Cape Town mayor Patricia de Lille on Sunday pledged that Cape Town “will not run out of water”, and said one of the city’s modular land-based desalination plants would produce two million litres of water per day to be fed into the city’s water distribution network by February 2018.
“Last week I made a commitment to communicate directly with all Capetonians about the city’s work to secure alternative water sources. My message is clear: we have a plan, we will supply water, but Capetonians, your help is vital and so we need you to keep saving,” she said after visiting the site of the modular land-based desalination plant in the V&A Waterfront.
“We managed to bring consumption down to 585 million litres of collective use per day from pre-restriction consumption levels of 1.1 billion litres per day. We will not allow a well-run city to run out of water. The city is securing our water resilience through saving and bringing more alternative water sources into our network.”
One such water source was the temporary desalination plant the city was building on East Pier Road in the V&A Waterfront. An open-air parking lot opposite the heliports would be converted into a desalination plant that would produce two million litres of water every day. The V&A Waterfront made the land available to the city at no cost.
Water would be extracted from the ocean on the harbour side of the pier, treated at the desalination plant, and clean water would be pumped into the city’s water network near the site. The location of the site made it easy for the city to provide services to the desalination plant. The city would provide electricity in November 2017 and construction would start soon after, De Lille said.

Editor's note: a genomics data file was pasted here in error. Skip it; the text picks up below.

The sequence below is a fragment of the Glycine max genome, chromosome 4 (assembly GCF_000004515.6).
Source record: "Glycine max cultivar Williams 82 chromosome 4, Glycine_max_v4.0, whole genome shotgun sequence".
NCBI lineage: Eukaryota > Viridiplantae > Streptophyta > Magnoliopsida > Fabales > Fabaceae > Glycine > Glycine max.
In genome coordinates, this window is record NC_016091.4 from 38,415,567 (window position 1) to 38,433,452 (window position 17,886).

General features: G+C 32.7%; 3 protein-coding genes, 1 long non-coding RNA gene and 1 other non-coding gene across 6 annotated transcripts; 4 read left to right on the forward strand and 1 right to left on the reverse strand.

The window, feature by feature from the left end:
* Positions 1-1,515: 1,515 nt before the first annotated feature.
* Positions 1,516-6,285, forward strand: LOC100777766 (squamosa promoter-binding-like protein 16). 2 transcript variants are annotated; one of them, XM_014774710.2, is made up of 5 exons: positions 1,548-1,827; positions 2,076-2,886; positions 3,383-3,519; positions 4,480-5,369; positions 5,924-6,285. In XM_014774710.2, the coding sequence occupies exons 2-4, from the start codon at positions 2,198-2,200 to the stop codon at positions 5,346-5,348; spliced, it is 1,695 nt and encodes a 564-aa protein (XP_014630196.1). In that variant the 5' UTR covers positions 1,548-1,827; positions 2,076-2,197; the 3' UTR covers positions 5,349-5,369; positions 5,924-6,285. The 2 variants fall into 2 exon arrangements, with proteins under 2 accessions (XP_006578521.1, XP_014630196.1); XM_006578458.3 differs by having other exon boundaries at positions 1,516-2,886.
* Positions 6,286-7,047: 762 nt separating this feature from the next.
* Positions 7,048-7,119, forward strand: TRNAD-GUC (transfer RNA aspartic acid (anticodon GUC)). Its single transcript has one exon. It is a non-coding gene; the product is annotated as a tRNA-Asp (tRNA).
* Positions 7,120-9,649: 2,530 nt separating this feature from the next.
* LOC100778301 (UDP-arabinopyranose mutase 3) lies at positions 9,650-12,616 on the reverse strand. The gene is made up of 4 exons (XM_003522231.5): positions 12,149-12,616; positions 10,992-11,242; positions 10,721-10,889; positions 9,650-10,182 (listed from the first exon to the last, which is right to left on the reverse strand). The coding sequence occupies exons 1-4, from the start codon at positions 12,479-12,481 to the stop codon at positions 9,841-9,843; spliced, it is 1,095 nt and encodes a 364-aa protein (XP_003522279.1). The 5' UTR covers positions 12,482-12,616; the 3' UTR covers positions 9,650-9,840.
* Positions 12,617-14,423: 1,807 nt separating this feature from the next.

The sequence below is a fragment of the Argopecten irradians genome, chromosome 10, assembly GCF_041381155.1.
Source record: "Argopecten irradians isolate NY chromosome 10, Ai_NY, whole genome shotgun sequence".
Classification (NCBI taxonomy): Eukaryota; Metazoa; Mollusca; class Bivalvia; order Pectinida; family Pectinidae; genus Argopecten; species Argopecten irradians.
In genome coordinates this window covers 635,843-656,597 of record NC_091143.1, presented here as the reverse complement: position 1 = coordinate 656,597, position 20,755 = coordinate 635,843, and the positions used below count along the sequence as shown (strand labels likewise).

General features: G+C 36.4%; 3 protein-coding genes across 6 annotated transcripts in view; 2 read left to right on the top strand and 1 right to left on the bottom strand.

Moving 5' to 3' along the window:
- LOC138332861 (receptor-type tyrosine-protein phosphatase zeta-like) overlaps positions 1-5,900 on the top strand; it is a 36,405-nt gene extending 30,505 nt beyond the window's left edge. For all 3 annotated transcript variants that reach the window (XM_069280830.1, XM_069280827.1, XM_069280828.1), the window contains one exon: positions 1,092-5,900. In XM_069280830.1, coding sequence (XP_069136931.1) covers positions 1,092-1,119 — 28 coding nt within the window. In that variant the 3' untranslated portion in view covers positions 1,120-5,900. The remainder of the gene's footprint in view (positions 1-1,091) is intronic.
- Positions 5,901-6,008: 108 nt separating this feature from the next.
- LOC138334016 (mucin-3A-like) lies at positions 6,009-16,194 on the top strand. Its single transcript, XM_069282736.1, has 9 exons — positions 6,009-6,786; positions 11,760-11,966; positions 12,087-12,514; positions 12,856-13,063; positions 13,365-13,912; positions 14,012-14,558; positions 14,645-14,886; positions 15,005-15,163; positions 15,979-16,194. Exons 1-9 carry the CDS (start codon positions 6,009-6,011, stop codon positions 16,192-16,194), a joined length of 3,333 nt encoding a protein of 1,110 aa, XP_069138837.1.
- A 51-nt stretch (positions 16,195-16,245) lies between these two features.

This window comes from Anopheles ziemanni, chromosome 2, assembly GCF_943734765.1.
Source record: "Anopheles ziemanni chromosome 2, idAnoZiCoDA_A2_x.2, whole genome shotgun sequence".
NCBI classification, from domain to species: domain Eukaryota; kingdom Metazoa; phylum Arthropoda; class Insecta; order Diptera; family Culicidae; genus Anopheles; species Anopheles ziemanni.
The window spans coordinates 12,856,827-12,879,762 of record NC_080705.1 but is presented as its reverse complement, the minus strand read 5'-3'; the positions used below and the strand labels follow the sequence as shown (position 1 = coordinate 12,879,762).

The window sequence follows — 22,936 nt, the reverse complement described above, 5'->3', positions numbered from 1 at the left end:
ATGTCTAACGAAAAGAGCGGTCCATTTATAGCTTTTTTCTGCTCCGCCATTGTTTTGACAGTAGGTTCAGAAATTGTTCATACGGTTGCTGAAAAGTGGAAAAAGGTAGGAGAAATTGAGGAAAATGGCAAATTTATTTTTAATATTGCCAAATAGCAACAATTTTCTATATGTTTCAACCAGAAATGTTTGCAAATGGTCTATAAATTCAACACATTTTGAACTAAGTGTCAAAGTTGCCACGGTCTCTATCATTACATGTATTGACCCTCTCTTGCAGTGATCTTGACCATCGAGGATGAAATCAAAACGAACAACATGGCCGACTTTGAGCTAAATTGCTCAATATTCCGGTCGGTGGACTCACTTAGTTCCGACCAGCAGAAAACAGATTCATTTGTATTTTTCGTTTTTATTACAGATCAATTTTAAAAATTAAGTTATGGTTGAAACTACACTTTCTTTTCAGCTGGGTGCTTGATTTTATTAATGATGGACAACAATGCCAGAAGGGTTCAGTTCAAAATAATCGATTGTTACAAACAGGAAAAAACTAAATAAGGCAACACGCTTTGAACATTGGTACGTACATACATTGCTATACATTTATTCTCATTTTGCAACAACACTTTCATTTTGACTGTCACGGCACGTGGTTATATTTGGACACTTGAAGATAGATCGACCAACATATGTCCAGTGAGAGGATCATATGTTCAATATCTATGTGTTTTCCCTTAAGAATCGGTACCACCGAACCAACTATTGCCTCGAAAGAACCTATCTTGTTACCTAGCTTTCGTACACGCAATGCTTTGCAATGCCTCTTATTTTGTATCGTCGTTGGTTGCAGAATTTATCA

The desalination plant was in addition to the eight other modular land-based desalination plants the city was implementing – Hout Bay (four million litres per day); Granger Bay (eight million litres); Red Hill/Dido Valley (two million litres); Strandfontein (seven million litres); Monwabisi (seven million); Harmony Park (eight million); Cape Town Harbour (50 million litres); and the universal sites (20 million litres per day).
On Friday the city awarded the tenders for the desalination plants at Strandfontein and Monwabisi. The city was also working on groundwater abstraction at Atlantis and Silwerstroom, Cape Flats Aquifer, Cape Peninsula, and Hottentots-Holland aquifers, De Lille said.
The city had already managed to increase the production capacity of the existing Atlantis and Silwerstroom aquifer by five million litres per day. This would increase incrementally to 25 million litres per day.
At the Zandvliet Wastewater Treatment Works, the pipeline work had already started and the yield would rise incrementally from this source to produce 10 million litres per day.
“I am continually assessing the city’s solutions to provide alternative water sources while Capetonians continue to save. We are not only building water resilience in the immediate future, but also looking ahead to the years to come and how we ensure water security beyond 2018,” De Lille said.
– African News Agency (ANA)